Being current about a topic is always a good time to publish. Did a celebrity just say something really demeaning about his mom? Is there a new trend in your field? Are new colors coming out for the season? Having an opinion about those things will more than likely get your blog post read.

Know When To Publish

You can’t always react to trends and you don’t always want to be controversial on your blog because readers get tired of that and want to know your own ideas. Remember, your blog is open for the entire world to see and what you publish is available for anyone to read. Don’t get hotheaded some night and write a flaming open letter that you are going to regret someday. Exercise the “wait a day” rule when you are publishing something that might be sensitive or difficult!

Know What Is Your Story

Tell your own point of view on your blog, but remember you do not own other people’s stories. If you are writing about sensitive information about your family, local community, or even the world around you, be careful that you don’t assume you have permission to tell someone else’s story. This is particularly true of children. Think about how they will feel in 20 years when they see unflattering pictures of themselves online from when they were kids. Ask permission, don’t share real names, and be sensitive to how others will feel with their story broadcast worldwide.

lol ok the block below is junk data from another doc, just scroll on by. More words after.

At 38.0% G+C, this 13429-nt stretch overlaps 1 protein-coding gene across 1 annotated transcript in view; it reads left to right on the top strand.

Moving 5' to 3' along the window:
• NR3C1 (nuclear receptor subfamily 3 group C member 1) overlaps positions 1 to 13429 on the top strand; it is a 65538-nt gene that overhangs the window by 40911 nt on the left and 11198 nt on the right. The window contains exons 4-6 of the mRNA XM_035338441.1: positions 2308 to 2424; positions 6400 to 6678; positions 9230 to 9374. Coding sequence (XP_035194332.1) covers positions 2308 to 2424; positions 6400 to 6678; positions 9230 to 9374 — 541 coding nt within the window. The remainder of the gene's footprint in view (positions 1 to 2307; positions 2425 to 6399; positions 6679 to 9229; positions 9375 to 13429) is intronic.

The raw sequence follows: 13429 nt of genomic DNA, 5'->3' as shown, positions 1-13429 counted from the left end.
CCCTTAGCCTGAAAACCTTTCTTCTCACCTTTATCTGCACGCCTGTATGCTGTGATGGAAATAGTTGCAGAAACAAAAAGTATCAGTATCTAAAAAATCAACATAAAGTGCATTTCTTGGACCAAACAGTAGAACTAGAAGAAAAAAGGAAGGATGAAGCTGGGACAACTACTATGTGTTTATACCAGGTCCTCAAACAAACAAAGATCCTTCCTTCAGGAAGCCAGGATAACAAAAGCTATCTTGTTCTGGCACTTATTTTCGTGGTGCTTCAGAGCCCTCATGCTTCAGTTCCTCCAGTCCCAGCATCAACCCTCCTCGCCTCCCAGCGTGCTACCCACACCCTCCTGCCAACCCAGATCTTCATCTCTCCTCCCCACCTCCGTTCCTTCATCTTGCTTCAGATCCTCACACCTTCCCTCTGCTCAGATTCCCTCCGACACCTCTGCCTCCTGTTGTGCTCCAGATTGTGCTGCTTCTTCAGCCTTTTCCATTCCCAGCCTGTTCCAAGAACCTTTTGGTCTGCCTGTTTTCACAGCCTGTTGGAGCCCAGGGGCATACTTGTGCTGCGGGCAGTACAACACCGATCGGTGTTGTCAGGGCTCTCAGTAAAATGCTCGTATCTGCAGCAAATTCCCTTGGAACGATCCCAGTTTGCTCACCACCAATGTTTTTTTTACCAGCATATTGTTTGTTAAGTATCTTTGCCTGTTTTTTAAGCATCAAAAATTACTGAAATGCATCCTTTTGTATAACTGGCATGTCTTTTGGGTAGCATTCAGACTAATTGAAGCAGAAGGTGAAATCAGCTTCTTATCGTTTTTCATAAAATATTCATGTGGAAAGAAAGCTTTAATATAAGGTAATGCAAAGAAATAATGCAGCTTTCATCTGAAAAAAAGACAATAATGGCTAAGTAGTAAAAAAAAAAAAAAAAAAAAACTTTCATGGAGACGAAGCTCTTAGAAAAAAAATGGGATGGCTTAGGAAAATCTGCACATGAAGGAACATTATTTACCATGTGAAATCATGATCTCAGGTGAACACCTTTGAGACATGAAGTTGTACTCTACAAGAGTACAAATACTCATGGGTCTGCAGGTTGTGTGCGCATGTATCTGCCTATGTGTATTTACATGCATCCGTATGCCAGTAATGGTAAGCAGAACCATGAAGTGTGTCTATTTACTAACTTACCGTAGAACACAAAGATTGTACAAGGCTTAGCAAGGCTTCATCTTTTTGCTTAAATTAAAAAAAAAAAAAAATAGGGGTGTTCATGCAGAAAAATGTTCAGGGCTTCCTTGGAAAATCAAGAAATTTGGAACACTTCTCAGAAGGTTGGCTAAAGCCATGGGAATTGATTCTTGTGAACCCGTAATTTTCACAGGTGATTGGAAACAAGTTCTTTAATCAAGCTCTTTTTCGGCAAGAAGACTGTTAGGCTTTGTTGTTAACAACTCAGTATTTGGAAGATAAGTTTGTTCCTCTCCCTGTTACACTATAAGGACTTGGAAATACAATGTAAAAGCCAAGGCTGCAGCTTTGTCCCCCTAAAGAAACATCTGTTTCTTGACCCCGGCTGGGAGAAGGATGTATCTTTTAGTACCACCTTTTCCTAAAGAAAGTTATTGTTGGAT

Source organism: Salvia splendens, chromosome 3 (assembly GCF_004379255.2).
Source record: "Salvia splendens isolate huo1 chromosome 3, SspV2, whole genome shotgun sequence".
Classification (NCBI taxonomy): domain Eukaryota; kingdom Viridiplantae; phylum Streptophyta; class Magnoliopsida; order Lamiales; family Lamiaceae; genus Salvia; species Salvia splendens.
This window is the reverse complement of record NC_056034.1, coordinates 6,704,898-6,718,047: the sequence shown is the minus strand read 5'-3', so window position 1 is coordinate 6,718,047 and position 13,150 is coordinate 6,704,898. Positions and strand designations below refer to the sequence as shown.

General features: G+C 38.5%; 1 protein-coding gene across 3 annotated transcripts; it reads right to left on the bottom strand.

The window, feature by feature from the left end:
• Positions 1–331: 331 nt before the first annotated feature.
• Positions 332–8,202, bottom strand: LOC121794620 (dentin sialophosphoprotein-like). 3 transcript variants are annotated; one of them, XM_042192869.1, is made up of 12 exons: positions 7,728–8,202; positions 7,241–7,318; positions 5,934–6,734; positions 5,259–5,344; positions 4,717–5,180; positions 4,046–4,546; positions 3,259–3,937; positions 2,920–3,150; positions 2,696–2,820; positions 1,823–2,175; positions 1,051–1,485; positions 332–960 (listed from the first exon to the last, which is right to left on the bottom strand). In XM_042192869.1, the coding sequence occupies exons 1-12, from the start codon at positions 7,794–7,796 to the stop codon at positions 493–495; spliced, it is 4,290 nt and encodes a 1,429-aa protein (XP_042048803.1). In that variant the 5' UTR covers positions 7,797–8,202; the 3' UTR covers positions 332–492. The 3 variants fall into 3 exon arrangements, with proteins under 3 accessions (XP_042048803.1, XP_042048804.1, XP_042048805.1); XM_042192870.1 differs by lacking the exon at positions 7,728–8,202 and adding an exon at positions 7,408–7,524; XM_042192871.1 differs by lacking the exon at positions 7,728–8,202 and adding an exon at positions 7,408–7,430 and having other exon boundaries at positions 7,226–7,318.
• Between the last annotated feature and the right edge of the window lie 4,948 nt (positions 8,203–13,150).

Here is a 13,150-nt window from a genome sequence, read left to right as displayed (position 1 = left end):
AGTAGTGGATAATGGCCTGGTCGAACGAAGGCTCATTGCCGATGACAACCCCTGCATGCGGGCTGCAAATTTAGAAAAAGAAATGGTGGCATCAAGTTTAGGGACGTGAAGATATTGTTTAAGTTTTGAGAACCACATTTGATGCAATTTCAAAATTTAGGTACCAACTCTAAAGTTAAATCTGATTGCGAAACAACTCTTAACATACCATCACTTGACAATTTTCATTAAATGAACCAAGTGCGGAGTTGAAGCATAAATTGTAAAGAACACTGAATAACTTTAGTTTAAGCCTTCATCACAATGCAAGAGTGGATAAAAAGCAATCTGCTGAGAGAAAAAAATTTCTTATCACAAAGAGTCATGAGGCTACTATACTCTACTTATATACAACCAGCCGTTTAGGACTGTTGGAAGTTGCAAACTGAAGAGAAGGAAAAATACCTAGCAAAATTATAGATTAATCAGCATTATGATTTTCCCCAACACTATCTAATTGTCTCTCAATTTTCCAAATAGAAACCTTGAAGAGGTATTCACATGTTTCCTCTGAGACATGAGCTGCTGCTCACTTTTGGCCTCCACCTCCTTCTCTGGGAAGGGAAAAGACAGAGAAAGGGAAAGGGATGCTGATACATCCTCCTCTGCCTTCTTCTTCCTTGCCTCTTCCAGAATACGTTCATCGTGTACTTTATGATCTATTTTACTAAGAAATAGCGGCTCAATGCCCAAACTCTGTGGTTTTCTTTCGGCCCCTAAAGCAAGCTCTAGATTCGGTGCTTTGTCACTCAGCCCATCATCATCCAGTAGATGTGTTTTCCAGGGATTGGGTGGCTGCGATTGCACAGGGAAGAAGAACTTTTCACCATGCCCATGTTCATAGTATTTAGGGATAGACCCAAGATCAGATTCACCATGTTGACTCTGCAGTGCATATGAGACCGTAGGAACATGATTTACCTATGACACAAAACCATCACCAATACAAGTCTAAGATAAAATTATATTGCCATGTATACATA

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Lead An Interesting Life

You can’t just blog. You have to actually do interesting things in your real life to have topics and ideas to blog about! Step away from your computer and plan something fun and blog about that. Your blog will remain fresh and fun if you are balancing a real life with blogging.

Be A Real Person

You aren’t a huge publishing house. You are a person; please blog like one. It doesn’t matter if you are blogging for your business or writing a personal blog, write like a real person. What makes blogging so interesting is getting to know the real people behind the blog. Your story is what is most important; not how slick you can write an article.

Just Do It

Don’t let the idea that you aren’t a great writer, photographer, or have the perfect idea stop you from blogging. The more posts that you write the better your writing will get and the better your blog will be. If you wait until the perfect time you might just be waiting forever.

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Now is the perfect time to start a blog and the blogging world is waiting to hear your voice and your story. Get started and share what know with the world.

Featured photo credit: Blogger. Man holding chalkboard with word Blog written on. via shutterstock.com

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Published on July 17, 2018

How Productive People Compartmentalize Time to Get the Most Done

How Productive People Compartmentalize Time to Get the Most Done

I’ve never believed people are born productive or organized. Being organized and productive is a choice.

You choose to keep your stuff organized or you don’t. You choose to get on with your work and ignore distractions or you don’t.